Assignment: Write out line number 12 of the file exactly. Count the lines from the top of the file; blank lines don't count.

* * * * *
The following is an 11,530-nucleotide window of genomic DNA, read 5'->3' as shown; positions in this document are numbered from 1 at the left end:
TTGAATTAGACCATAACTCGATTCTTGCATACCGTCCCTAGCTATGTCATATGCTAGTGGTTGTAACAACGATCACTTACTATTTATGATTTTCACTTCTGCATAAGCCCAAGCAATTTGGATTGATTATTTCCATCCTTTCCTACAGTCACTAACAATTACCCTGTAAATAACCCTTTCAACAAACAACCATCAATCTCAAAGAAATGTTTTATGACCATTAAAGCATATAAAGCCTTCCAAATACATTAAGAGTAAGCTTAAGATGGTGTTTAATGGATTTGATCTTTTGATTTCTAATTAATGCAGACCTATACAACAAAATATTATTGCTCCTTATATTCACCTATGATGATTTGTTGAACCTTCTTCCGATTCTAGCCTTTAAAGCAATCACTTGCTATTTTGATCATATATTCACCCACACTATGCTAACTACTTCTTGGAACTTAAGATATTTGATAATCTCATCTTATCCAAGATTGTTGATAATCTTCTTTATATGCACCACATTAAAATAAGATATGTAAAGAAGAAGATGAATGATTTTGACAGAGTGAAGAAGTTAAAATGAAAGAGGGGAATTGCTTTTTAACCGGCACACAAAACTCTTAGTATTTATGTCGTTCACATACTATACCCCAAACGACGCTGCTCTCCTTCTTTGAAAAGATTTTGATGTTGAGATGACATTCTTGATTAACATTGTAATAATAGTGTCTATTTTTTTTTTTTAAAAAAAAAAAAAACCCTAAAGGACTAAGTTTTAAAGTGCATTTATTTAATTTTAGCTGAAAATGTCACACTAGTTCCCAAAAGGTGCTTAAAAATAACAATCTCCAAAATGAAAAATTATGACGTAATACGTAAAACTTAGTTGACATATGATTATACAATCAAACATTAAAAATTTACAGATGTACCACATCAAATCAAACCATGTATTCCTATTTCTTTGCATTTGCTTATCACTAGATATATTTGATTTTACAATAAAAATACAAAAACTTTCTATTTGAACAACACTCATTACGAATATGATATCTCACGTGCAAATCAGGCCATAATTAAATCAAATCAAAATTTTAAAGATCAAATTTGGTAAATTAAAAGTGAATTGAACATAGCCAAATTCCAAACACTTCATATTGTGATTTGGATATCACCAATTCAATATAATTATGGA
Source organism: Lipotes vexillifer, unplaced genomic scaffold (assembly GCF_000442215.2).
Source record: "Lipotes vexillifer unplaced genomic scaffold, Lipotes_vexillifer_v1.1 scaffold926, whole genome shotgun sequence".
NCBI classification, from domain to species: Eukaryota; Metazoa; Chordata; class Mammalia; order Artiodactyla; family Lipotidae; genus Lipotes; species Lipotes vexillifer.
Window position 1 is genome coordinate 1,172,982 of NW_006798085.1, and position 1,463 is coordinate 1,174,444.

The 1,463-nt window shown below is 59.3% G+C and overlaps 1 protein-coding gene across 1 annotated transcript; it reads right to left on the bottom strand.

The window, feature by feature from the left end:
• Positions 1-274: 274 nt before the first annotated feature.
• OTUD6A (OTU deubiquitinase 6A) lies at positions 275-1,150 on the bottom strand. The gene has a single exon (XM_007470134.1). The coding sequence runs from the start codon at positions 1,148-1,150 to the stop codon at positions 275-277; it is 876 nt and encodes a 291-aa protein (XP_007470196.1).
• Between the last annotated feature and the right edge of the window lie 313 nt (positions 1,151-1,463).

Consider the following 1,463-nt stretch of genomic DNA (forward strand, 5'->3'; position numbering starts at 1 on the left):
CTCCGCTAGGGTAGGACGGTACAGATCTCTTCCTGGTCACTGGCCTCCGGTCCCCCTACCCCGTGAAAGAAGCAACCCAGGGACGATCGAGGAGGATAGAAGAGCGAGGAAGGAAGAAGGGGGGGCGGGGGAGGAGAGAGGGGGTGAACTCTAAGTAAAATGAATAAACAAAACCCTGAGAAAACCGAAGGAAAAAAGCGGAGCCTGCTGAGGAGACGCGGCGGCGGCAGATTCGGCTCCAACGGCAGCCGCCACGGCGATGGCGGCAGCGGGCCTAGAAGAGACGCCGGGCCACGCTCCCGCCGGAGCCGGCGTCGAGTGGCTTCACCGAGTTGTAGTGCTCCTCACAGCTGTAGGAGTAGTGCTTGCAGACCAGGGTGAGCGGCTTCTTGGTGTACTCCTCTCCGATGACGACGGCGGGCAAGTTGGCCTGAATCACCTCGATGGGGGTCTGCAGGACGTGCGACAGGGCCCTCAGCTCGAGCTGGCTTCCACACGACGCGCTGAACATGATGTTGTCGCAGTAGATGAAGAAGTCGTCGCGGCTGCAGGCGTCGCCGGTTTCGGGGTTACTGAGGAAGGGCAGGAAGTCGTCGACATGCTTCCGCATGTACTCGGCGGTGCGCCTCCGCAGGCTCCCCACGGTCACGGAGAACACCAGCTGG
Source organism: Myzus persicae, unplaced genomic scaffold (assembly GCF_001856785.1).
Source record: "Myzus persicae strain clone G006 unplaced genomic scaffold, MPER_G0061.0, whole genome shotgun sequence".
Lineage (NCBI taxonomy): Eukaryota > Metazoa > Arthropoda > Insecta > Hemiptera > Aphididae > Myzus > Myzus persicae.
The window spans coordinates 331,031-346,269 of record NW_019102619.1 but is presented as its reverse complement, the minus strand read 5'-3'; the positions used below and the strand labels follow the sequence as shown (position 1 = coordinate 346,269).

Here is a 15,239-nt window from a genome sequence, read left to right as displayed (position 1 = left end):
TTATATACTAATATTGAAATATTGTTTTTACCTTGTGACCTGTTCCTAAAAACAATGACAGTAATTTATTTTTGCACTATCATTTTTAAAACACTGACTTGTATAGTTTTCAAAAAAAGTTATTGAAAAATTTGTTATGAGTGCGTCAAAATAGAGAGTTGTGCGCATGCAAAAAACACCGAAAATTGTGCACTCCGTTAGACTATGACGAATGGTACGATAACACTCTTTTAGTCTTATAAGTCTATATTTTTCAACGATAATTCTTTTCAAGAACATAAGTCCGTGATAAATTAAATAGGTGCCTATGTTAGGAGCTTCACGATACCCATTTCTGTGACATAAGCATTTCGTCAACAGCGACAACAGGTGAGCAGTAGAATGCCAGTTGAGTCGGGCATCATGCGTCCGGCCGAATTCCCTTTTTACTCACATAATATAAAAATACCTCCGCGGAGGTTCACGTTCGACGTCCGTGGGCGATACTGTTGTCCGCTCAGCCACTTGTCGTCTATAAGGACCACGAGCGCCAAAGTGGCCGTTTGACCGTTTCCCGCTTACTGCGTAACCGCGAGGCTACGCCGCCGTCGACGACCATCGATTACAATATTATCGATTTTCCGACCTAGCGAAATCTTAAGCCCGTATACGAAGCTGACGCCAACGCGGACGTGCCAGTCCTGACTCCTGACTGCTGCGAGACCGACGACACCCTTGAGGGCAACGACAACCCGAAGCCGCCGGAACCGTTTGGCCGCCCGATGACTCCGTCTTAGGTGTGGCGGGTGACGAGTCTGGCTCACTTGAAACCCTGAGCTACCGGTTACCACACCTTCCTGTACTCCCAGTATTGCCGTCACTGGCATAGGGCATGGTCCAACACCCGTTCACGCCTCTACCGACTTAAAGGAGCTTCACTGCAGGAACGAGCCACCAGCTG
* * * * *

Consider the following 1,463-nt stretch of genomic DNA (forward strand, 5'->3'; position numbering starts at 1 on the left):